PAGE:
As geocaching is still a relatively new technology, above is just an overview of ways geocaching can build on a students reading, writing, math, and technology skills. As the concept in education grows, new ideas will also be born.
While geocaching can be considered by many to be an individual activity, the reality is that you are better off working as a team. Geocaching is a great way to encourage and build on a teamwork concept. Imagine a day that different departments, divisions, or content areas get together to achieve a common goal, finding a hidden treasure. In the process of finding this treasure, they foster the camaraderie necessary to achieve another goal, student achievement.
Activities like these can be easily completed at the beginning of a school year, where it would be a fun ice breaking or get-to-know-you activity, or during the school year, when you need to rekindle the fire at a school. While the Geocaching Website offers a great database of caches to find, you can plant your own for team building activities. Place items in these caches, and challenge the teams to bring back as many of the placed objects as they can in a designated amount of time. The team that brings back the most wins a prize, such as lunch paid for by the school.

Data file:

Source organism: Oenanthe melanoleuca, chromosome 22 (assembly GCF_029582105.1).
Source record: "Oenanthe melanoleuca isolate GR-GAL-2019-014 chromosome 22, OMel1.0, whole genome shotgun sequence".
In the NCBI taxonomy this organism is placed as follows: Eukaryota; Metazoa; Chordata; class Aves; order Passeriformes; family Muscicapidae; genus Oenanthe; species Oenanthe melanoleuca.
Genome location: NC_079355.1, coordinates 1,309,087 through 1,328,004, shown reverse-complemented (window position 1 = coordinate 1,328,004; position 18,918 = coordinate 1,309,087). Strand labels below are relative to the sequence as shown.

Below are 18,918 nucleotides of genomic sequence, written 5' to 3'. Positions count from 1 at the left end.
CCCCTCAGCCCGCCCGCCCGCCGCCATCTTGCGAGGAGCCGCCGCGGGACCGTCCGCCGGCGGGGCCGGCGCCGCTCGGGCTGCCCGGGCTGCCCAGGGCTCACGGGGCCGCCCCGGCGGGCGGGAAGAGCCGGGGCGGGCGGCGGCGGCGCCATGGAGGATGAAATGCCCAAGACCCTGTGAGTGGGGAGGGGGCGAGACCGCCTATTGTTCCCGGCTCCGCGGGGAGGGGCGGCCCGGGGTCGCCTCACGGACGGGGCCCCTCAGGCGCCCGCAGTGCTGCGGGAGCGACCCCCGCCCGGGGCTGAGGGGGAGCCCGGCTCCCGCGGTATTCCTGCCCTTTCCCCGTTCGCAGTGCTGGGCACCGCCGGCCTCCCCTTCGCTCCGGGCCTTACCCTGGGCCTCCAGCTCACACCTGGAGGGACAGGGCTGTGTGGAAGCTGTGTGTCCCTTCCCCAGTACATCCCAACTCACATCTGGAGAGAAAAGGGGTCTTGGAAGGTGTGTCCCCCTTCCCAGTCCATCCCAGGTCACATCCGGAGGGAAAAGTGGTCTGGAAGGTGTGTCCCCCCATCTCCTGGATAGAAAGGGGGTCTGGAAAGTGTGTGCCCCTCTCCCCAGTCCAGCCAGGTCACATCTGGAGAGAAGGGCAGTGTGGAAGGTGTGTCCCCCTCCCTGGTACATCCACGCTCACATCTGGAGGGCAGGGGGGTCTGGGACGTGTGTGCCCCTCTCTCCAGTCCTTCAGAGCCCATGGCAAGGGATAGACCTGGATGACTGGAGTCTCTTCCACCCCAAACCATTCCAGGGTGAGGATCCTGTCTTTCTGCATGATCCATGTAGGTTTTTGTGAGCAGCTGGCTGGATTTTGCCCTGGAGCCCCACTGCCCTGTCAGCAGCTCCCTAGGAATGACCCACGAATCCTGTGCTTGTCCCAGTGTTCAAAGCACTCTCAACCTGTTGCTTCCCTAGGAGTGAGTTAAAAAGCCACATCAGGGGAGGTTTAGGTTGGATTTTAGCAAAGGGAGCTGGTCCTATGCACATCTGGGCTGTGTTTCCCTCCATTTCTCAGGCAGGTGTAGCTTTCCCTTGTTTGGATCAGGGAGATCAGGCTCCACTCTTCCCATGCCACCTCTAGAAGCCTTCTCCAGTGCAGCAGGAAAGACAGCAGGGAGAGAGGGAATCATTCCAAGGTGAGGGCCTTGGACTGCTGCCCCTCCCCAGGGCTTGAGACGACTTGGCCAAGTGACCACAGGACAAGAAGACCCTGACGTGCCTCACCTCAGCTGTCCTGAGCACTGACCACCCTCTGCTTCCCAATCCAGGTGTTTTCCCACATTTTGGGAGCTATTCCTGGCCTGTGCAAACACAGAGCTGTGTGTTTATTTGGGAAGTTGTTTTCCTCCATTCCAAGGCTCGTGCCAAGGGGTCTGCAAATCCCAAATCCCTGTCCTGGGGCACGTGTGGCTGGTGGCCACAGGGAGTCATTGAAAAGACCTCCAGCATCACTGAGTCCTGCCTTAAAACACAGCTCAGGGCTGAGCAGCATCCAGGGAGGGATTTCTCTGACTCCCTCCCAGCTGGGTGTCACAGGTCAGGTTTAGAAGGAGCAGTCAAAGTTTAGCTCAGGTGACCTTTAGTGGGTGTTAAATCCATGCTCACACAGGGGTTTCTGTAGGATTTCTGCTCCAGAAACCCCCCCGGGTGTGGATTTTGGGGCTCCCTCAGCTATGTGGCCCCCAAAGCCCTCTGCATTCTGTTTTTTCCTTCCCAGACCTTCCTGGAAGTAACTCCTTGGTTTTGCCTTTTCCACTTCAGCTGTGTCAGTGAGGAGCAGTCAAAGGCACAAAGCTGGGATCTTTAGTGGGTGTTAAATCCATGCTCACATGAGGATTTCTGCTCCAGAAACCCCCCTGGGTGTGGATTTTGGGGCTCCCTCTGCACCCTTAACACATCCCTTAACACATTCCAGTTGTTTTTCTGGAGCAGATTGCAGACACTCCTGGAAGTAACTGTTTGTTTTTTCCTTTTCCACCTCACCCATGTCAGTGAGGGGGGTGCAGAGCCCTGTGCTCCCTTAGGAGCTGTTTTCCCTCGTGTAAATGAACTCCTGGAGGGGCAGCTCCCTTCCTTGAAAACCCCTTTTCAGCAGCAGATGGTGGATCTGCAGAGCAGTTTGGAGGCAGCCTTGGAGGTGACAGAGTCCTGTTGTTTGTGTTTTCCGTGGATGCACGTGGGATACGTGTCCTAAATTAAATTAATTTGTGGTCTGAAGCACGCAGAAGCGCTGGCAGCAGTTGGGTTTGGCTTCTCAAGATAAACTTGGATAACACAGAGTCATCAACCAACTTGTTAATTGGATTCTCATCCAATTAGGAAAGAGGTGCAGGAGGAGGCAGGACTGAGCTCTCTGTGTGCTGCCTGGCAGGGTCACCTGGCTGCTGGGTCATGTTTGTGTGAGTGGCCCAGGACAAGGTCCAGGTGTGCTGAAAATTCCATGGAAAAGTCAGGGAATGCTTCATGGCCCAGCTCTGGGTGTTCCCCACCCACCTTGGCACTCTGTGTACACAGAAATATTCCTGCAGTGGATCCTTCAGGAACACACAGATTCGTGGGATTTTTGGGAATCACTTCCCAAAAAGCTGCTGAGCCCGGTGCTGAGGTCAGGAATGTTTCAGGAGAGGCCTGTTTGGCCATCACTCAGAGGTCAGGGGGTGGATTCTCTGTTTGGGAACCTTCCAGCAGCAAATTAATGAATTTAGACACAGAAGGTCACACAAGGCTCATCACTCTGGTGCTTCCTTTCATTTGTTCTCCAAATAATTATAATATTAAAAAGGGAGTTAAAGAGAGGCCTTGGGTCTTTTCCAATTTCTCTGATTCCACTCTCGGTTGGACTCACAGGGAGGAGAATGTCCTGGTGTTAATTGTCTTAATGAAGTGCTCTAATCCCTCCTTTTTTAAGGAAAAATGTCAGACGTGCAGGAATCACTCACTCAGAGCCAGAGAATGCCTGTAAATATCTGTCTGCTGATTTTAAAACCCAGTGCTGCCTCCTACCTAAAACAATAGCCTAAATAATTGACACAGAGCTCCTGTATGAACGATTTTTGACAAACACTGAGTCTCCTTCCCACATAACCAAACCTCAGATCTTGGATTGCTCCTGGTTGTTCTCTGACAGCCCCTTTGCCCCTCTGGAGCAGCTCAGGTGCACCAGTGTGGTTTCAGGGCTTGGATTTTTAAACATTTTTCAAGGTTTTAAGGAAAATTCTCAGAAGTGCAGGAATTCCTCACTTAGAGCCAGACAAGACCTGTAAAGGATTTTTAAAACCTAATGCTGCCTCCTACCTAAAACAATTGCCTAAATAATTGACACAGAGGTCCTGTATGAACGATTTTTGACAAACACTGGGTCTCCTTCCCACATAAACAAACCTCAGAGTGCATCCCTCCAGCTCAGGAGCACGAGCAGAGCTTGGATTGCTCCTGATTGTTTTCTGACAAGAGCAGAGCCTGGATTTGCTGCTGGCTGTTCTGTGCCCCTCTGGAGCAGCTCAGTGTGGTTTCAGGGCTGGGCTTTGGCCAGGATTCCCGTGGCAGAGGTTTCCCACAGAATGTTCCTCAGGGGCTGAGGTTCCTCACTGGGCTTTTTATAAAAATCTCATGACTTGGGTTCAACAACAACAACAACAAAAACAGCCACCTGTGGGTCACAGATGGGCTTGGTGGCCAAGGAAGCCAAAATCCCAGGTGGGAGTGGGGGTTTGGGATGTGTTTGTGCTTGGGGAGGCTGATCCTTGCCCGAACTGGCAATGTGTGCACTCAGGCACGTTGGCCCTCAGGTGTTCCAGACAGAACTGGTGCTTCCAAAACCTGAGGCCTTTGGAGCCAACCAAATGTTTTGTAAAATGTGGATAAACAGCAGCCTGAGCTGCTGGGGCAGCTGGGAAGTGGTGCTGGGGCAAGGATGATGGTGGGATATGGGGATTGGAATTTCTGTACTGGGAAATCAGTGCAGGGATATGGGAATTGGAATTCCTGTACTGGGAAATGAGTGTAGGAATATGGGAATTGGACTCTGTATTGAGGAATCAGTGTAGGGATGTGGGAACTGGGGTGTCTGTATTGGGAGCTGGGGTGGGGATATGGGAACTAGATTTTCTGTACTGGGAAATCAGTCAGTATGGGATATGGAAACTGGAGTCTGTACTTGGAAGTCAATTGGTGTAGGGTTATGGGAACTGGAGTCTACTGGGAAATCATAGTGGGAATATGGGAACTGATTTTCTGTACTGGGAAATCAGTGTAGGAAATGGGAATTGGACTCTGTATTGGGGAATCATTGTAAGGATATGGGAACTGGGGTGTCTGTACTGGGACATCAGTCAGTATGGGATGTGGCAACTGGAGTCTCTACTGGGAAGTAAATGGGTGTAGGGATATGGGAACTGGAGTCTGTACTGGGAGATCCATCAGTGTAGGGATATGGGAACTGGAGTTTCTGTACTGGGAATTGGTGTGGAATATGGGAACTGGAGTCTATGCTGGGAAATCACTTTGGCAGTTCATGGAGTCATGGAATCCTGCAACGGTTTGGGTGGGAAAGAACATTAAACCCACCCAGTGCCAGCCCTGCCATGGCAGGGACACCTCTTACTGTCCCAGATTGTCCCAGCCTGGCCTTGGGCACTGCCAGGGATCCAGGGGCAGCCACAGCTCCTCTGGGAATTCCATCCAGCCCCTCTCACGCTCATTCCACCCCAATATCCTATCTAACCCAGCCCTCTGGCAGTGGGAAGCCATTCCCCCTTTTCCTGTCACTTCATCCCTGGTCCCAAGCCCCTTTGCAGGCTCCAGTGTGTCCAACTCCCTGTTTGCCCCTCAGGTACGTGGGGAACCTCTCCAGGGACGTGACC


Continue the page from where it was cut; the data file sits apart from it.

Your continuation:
Costs associated with Geocaching
While new technology is often considered expensive, the cost of a GPS device is fairly reasonable. Entry-level models can cost as little as $85.00. This is primarily the only cost that one would need to incur. The geocaching Website offers free subscriptions as well as premium memberships for $30 a year, or $3.00 a month. The free Website is all you need to get to most of the caches. The premium subscription allows you access to member only caches, as well as a few other nice features.
Handheld GPS devices are another example of how mobile technology can be used to accelerate the learning of today’s students. Students have become more comfortable with technology than we could have ever imagined. Unfortunately, it has also led many students to become more socially isolated as they work from their home computers. Geocaching is a fun and exciting way to get students outside and exploring the world that surrounds them while using the technology they love.
Email:Charles R. Sinicki